Black Lotus Labs Confirms Serious Flaw in Windows Subsystem for Linux


The threat intelligence arm of Lumen Technologies has verified hackers can use Linux binary files as a loader designed to inject malicious files into a Windows process within WSL.

Four years ago, it was theorized that Linux binaries could be used as a means for hackers to gain access to Windows Subsystem for Linux. Up until recently, there has never been a single piece of evidence to prove that theory.

That time of speculation is over. Black Lotus has not only proved it to be true but has discovered that it’s actually happening.

Lumen Vice President, Mike Benjamin, says, “While the use of WSL is generally limited to power users, those users often have escalated privileges in an organization.” Benjamin adds, “This creates blind spots as the industry continues to remove barriers between operating systems.”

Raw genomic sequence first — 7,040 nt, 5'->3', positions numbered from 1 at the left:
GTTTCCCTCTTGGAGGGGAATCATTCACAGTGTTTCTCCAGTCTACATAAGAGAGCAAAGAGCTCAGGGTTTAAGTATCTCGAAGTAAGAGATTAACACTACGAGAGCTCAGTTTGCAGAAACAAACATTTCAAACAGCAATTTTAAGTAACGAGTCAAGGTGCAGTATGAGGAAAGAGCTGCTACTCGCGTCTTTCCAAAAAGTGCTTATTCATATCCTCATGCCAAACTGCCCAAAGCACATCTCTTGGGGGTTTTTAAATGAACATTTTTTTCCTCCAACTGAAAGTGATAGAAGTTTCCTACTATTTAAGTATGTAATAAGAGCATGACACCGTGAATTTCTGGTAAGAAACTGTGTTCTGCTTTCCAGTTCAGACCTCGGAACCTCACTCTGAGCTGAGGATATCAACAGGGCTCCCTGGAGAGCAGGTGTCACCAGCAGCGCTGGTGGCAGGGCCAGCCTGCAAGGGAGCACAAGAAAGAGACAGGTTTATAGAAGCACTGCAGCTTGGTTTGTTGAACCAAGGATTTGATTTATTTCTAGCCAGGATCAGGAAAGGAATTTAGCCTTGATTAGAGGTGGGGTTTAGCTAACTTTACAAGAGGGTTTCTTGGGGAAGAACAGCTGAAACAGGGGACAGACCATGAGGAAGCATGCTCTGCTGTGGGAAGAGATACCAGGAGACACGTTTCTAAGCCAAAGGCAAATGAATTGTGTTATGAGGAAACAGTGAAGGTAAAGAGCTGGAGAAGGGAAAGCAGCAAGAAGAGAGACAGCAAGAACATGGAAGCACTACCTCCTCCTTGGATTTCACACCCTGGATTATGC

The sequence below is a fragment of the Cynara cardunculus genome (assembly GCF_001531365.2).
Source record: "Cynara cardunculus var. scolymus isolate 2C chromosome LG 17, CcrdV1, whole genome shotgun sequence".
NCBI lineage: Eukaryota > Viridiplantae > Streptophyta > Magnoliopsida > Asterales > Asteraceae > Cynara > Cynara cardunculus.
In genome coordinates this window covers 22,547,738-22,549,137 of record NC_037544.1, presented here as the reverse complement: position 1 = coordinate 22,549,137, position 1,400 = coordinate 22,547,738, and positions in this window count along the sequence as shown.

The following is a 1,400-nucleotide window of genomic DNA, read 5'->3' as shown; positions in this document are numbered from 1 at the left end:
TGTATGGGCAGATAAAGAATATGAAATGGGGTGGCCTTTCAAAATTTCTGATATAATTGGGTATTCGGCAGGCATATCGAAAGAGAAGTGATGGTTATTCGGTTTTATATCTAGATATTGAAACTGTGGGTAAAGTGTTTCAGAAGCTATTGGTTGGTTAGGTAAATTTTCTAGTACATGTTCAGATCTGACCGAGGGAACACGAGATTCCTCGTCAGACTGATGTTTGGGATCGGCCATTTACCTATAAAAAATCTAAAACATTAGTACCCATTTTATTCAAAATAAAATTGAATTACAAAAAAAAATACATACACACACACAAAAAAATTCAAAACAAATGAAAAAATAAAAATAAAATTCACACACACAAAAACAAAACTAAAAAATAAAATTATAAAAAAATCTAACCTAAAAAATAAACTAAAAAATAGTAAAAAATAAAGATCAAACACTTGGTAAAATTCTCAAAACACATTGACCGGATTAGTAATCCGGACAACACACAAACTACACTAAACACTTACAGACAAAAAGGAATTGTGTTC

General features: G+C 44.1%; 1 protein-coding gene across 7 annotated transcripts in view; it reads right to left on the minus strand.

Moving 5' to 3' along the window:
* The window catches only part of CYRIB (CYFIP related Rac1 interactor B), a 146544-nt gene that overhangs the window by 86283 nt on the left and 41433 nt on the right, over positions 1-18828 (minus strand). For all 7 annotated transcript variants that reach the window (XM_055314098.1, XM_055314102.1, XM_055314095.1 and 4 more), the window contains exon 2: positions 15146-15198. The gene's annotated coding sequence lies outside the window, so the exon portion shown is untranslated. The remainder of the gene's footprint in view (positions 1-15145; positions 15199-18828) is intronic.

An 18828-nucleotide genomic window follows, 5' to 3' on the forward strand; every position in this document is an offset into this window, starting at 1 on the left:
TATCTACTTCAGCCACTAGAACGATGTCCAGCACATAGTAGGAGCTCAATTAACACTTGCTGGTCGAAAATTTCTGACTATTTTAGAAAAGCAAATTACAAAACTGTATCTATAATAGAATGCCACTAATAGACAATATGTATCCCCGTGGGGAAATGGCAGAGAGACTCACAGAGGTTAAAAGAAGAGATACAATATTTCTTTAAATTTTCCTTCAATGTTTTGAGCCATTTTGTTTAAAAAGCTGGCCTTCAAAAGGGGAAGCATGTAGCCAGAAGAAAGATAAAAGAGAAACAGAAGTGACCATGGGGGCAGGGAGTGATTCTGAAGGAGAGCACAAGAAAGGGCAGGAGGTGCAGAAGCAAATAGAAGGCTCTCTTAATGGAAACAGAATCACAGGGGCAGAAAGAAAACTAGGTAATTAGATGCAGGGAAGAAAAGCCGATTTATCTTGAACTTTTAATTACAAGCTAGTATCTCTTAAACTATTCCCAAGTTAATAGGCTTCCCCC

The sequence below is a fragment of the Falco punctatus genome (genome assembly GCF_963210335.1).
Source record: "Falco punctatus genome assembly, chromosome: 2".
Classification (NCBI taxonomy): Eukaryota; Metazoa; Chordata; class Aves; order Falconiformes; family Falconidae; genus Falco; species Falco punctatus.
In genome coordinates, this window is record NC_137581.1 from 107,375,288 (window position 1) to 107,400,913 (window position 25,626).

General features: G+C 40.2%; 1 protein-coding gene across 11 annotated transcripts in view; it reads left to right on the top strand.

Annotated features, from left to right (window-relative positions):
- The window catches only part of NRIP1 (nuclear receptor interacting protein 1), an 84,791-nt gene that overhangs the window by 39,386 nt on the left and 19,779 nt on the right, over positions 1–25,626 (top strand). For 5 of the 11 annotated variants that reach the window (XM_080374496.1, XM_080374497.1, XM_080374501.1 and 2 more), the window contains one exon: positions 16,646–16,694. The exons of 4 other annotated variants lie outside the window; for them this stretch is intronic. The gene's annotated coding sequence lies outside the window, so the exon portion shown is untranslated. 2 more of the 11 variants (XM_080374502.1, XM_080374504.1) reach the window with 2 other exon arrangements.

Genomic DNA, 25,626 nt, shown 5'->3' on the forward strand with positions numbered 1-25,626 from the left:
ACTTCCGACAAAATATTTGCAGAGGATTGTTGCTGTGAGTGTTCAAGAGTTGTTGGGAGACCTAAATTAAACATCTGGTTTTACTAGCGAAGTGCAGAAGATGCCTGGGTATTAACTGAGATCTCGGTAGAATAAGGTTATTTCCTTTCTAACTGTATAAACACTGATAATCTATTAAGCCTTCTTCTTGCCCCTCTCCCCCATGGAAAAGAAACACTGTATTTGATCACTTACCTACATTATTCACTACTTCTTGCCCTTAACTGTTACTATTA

Black Lotus has identified a series of samples that were uploaded every two to three weeks, dating back to May 3, 2021, through August 22, 2021. The attacks were compiled with Python 3.9, using PyInstaller for the Debian OS, version 8.3.0-6. All of the samples, save one, contained private IP addresses. However, one sample was associated with a publicly routable IP address (185.63.90[.]137), which could indicate this new attack vector is still in development or just the first known instance of a hacker using this vulnerability to install malicious payloads into WSL.

Find out more about this new attack in the official Lumen blog, “No Longer Just Theory: Black Lotus Labs Uncovers Linux Executables Deployed as Stealth Windows Loaders.”



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